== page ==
Texting is convenient, fast, easy. None of all that "Hi" and "Cheers!" stuff to deal with.
But it's destructive for our relationships, writes psychotherapist Ira Israel in this hilarious and wise blog:
Text messaging is an absolutely terrible means of communicating emotions, WITH THE POSSIBLE EXCEPTION OF TEXTING ALL IN CAPITAL LETTERS with the possible exception of texting in all capital letters (a.k.a. “shouting”)—LOL!— DUH!—sideways smiley faces and multiple exclamation points!!!!!!!!!!!!!!....
Texting is quick and easy, but it's devoid of emotion, connection, context, and closeness.
It's terrain that's ripe for misinterpretation and hurt.
I worked with a bride who told me that she and her fiance texted more than 100 times a day, often fighting with each other via text. Some minor problem between them in the morning would escalate into an all-day text argument.
"That's way too much texting," I said, bluntly. "Put the phones away while you are at work, and wait until you get home to talk the problem through."
She didn't like that suggestion much.
Despite her reaction, I've made it not exactly a rule, but a very strong suggestion to all the brides I work with:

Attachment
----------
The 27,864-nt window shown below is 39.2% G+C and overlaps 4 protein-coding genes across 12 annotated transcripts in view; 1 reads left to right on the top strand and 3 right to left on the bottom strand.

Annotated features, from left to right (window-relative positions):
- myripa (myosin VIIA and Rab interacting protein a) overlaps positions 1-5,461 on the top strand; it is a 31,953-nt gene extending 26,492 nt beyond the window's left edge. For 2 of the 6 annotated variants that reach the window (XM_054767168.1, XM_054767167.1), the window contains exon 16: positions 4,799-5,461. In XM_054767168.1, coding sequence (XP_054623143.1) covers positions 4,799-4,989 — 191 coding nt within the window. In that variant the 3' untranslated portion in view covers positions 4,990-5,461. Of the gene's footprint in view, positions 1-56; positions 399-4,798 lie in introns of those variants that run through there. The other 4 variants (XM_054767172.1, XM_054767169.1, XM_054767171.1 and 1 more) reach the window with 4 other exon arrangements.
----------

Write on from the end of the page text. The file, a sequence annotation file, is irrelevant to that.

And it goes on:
No important conversations over text.
Pass info only.
I've seen brides be hurt by texts, have destructive fights with their fiances, families, and closest friends. All of which could be avoided by face-to-face or at least phone contact.
I'm not the only psychotherapist seeing this in their practice. Writes Israel:
I have witnessed the destruction of countless patients’ important relationships by miscommunications caused by texting and what I refer to as “subtexting.
So, decrease the drama in your texting life.
Just pass info. And dive into the complexity that is our intimate human relationships.
Is Your Text Life Dramatic?
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